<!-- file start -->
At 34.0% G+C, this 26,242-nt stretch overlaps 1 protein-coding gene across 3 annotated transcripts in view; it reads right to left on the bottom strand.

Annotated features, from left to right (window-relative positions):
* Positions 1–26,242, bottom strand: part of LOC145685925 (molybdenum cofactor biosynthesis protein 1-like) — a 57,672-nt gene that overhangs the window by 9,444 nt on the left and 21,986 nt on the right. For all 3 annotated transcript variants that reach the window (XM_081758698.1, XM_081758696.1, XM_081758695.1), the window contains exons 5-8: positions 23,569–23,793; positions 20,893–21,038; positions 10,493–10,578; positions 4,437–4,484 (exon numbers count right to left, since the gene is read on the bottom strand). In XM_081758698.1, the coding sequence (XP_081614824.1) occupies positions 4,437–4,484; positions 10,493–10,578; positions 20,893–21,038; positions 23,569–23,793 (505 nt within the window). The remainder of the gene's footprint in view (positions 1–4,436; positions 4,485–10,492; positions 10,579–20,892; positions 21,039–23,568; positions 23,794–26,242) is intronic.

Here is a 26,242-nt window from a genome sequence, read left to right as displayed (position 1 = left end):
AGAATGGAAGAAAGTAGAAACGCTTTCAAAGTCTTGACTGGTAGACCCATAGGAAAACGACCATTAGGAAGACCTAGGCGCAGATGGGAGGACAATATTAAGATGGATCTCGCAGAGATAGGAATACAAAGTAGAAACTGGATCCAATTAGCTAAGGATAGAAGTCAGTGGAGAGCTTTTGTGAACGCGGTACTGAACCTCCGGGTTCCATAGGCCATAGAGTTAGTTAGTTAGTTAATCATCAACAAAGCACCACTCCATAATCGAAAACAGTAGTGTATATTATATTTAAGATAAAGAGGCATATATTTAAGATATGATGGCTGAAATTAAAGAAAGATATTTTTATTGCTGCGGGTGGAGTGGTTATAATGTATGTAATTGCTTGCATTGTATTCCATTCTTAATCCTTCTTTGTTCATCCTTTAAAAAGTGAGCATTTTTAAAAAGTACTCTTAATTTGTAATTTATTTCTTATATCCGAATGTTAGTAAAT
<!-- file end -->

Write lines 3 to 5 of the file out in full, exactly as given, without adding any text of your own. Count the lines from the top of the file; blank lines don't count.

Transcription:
* Positions 1–26,242, bottom strand: part of LOC145685925 (molybdenum cofactor biosynthesis protein 1-like) — a 57,672-nt gene that overhangs the window by 9,444 nt on the left and 21,986 nt on the right. For all 3 annotated transcript variants that reach the window (XM_081758698.1, XM_081758696.1, XM_081758695.1), the window contains exons 5-8: positions 23,569–23,793; positions 20,893–21,038; positions 10,493–10,578; positions 4,437–4,484 (exon numbers count right to left, since the gene is read on the bottom strand). In XM_081758698.1, the coding sequence (XP_081614824.1) occupies positions 4,437–4,484; positions 10,493–10,578; positions 20,893–21,038; positions 23,569–23,793 (505 nt within the window). The remainder of the gene's footprint in view (positions 1–4,436; positions 4,485–10,492; positions 10,579–20,892; positions 21,039–23,568; positions 23,794–26,242) is intronic.

Here is a 26,242-nt window from a genome sequence, read left to right as displayed (position 1 = left end):
AGAATGGAAGAAAGTAGAAACGCTTTCAAAGTCTTGACTGGTAGACCCATAGGAAAACGACCATTAGGAAGACCTAGGCGCAGATGGGAGGACAATATTAAGATGGATCTCGCAGAGATAGGAATACAAAGTAGAAACTGGATCCAATTAGCTAAGGATAGAAGTCAGTGGAGAGCTTTTGTGAACGCGGTACTGAACCTCCGGGTTCCATAGGCCATAGAGTTAGTTAGTTAGTTAATCATCAACAAAGCACCACTCCATAATCGAAAACAGTAGTGTATATTATATTTAAGATAAAGAGGCATATATTTAAGATATGATGGCTGAAATTAAAGAAAGATATTTTTATTGCTGCGGGTGGAGTGGTTATAATGTATGTAATTGCTTGCATTGTATTCCATTCTTAATCCTTCTTTGTTCATCCTTTAAAAAGTGAGCATTTTTAAAAAGTACTCTTAATTTGTAATTTATTTCTTATATCCGAATGTTAGTAAAT